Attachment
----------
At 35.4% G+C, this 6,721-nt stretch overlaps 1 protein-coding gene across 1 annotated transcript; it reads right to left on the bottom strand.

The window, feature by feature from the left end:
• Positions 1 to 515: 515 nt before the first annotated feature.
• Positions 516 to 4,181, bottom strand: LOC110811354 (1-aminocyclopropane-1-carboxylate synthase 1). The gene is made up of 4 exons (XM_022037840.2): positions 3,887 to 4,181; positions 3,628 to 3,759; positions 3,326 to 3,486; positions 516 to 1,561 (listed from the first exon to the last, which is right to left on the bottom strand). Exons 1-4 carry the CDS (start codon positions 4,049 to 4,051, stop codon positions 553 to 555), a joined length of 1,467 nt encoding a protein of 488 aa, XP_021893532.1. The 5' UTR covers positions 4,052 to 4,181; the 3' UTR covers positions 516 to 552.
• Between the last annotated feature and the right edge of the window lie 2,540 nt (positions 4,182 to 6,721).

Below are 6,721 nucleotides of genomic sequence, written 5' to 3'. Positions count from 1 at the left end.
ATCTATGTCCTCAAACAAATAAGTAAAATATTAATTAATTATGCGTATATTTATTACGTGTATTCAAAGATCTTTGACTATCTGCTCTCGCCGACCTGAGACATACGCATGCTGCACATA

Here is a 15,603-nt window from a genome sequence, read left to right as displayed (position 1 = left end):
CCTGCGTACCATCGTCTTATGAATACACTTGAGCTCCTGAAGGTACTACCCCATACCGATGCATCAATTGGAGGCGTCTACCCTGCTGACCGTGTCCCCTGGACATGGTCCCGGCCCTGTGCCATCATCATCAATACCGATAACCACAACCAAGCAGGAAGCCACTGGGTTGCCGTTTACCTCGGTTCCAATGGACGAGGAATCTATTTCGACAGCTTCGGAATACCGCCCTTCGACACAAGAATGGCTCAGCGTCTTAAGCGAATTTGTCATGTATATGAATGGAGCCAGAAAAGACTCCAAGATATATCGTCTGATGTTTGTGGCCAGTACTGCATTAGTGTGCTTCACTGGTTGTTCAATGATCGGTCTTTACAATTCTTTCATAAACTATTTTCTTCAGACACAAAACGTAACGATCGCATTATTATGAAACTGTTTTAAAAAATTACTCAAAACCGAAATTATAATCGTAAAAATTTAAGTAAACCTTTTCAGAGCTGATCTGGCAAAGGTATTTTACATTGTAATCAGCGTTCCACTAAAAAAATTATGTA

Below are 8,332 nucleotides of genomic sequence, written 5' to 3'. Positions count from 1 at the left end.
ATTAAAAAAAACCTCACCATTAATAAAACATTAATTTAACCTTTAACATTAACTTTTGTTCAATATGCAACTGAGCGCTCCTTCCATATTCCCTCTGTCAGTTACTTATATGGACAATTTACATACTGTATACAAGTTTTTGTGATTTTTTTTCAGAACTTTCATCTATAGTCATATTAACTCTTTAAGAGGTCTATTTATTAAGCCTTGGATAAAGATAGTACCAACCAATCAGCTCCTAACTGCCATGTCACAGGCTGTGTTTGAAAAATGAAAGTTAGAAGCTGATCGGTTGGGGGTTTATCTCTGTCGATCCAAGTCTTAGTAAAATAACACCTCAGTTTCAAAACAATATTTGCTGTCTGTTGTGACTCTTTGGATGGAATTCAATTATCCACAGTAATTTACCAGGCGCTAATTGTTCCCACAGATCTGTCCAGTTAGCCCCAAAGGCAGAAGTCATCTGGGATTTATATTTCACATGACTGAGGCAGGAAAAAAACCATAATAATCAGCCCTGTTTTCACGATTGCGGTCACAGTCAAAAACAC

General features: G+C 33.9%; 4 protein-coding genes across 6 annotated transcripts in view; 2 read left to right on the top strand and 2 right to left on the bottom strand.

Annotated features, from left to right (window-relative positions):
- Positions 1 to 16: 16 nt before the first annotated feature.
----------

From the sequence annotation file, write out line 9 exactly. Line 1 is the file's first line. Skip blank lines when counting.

CCTGCGTACCATCGTCTTATGAATACACTTGAGCTCCTGAAGGTACTACCCCATACCGATGCATCAATTGGAGGCGTCTACCCTGCTGACCGTGTCCCCTGGACATGGTCCCGGCCCTGTGCCATCATCATCAATACCGATAACCACAACCAAGCAGGAAGCCACTGGGTTGCCGTTTACCTCGGTTCCAATGGACGAGGAATCTATTTCGACAGCTTCGGAATACCGCCCTTCGACACAAGAATGGCTCAGCGTCTTAAGCGAATTTGTCATGTATATGAATGGAGCCAGAAAAGACTCCAAGATATATCGTCTGATGTTTGTGGCCAGTACTGCATTAGTGTGCTTCACTGGTTGTTCAATGATCGGTCTTTACAATTCTTTCATAAACTATTTTCTTCAGACACAAAACGTAACGATCGCATTATTATGAAACTGTTTTAAAAAATTACTCAAAACCGAAATTATAATCGTAAAAATTTAAGTAAACCTTTTCAGAGCTGATCTGGCAAAGGTATTTTACATTGTAATCAGCGTTCCACTAAAAAAATTATGTA